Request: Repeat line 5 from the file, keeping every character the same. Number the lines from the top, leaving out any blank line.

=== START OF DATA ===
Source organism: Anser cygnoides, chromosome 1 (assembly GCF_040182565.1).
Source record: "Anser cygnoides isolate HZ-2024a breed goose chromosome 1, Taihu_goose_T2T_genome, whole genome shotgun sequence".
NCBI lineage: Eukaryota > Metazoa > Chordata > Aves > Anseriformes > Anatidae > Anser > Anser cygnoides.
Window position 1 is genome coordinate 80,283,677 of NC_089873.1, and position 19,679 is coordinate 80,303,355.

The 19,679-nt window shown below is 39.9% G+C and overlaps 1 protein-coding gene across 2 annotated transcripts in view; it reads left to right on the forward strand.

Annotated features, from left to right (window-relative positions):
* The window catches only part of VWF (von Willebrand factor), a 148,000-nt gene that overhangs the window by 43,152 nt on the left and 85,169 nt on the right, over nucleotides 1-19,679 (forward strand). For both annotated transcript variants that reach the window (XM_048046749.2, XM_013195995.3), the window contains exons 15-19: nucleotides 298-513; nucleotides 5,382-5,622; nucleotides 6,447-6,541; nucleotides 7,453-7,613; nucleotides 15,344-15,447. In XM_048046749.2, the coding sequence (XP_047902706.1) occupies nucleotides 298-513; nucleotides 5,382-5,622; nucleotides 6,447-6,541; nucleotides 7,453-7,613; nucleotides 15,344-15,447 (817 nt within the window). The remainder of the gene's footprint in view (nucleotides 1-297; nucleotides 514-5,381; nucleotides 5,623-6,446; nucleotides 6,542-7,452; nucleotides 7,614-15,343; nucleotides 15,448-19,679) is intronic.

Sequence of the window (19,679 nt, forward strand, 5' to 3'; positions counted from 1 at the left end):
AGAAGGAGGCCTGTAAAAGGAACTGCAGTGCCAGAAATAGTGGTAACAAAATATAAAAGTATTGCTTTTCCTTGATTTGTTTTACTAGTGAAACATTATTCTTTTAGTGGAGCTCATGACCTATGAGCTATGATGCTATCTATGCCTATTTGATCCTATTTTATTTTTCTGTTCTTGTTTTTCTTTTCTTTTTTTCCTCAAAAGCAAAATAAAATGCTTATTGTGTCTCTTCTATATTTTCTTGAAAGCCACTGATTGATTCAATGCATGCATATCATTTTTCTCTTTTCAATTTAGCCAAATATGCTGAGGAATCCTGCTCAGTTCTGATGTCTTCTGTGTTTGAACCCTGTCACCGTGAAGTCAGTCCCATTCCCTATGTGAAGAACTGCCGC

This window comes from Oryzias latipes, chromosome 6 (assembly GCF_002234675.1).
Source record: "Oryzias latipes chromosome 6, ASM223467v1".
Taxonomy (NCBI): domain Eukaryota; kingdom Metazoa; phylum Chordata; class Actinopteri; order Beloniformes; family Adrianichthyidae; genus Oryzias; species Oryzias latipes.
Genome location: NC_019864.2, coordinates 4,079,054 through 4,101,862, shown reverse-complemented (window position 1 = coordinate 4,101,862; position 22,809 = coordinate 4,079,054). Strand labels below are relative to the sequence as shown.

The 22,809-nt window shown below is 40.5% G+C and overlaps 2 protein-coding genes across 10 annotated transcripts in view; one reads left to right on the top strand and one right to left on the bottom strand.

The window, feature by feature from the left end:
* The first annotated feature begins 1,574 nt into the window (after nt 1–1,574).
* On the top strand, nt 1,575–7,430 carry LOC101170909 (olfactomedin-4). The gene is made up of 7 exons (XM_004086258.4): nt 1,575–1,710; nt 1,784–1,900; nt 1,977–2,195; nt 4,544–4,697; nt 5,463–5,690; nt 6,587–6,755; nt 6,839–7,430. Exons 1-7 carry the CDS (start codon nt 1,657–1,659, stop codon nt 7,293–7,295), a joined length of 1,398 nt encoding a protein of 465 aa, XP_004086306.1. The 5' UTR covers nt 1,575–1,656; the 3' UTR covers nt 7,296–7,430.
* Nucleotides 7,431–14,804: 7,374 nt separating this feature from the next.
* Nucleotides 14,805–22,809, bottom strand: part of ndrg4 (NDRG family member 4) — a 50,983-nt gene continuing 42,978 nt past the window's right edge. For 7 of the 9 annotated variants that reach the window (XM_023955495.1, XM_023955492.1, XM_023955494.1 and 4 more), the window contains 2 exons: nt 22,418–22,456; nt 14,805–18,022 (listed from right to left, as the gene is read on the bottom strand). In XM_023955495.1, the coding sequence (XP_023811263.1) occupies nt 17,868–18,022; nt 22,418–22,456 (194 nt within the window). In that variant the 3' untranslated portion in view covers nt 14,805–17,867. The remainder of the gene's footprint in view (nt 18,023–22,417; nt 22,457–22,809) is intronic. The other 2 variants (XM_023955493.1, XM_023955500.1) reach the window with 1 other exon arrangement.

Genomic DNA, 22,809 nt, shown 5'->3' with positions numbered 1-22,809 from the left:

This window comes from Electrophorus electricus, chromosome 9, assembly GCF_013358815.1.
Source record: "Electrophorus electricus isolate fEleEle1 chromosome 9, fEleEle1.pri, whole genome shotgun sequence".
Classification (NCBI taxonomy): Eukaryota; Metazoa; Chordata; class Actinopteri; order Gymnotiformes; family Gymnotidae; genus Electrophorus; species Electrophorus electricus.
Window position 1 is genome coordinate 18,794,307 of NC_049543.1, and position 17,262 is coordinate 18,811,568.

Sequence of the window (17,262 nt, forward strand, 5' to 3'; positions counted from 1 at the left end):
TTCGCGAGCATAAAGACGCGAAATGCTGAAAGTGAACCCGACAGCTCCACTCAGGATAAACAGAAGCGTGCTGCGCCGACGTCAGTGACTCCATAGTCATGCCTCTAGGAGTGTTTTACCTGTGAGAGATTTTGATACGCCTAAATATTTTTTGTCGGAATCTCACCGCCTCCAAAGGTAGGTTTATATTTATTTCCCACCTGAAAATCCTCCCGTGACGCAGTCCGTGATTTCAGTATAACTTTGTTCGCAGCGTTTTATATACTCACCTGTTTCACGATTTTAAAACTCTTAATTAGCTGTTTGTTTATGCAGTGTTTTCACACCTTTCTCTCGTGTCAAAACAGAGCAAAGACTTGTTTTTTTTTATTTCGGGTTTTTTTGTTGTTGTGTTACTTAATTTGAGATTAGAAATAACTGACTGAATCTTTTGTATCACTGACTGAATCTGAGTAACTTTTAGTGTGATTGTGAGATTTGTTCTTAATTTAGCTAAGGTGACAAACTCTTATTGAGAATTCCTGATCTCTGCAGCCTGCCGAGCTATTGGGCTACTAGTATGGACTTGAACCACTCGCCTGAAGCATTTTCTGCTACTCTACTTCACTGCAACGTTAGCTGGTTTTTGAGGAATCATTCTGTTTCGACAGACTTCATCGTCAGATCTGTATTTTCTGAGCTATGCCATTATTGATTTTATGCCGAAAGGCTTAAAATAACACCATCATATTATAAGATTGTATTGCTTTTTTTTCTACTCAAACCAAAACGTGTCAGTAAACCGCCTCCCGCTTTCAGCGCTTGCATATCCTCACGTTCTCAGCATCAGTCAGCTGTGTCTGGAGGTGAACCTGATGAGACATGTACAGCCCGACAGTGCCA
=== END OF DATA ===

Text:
The 19,679-nt window shown below is 39.9% G+C and overlaps 1 protein-coding gene across 2 annotated transcripts in view; it reads left to right on the forward strand.